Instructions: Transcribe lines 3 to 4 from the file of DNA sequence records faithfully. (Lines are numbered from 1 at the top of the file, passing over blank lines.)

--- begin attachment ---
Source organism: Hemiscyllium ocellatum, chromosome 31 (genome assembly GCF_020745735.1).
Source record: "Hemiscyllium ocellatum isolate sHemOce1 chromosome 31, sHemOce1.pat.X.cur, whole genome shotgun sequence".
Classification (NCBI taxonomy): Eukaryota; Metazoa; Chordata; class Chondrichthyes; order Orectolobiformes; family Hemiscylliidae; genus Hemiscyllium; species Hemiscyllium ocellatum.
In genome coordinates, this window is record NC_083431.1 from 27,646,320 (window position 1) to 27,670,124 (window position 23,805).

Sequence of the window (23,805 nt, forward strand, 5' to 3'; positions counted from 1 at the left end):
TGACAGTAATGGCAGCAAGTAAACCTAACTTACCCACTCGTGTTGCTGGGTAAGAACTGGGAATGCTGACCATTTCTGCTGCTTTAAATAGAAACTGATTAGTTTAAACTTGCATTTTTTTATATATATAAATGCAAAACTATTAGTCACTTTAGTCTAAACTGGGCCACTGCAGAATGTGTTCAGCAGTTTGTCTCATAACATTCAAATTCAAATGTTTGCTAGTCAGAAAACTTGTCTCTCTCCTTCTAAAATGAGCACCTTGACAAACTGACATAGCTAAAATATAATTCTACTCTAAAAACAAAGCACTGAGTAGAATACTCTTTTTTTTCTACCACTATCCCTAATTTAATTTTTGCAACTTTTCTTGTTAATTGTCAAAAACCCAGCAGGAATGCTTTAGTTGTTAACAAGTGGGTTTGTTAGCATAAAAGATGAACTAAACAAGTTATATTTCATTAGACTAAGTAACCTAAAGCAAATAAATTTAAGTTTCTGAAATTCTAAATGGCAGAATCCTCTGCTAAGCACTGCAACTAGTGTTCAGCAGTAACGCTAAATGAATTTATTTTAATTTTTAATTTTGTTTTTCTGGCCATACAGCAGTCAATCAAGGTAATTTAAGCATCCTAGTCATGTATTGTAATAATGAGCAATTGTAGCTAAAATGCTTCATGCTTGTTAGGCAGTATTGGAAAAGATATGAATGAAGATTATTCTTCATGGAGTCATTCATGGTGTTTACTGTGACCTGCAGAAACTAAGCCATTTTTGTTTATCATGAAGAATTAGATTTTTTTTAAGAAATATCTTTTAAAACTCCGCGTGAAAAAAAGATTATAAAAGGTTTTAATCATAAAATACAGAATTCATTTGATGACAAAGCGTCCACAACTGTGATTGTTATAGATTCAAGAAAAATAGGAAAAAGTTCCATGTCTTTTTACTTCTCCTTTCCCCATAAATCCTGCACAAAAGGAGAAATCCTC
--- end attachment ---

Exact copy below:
Classification (NCBI taxonomy): Eukaryota; Metazoa; Chordata; class Chondrichthyes; order Orectolobiformes; family Hemiscylliidae; genus Hemiscyllium; species Hemiscyllium ocellatum.
In genome coordinates, this window is record NC_083431.1 from 27,646,320 (window position 1) to 27,670,124 (window position 23,805).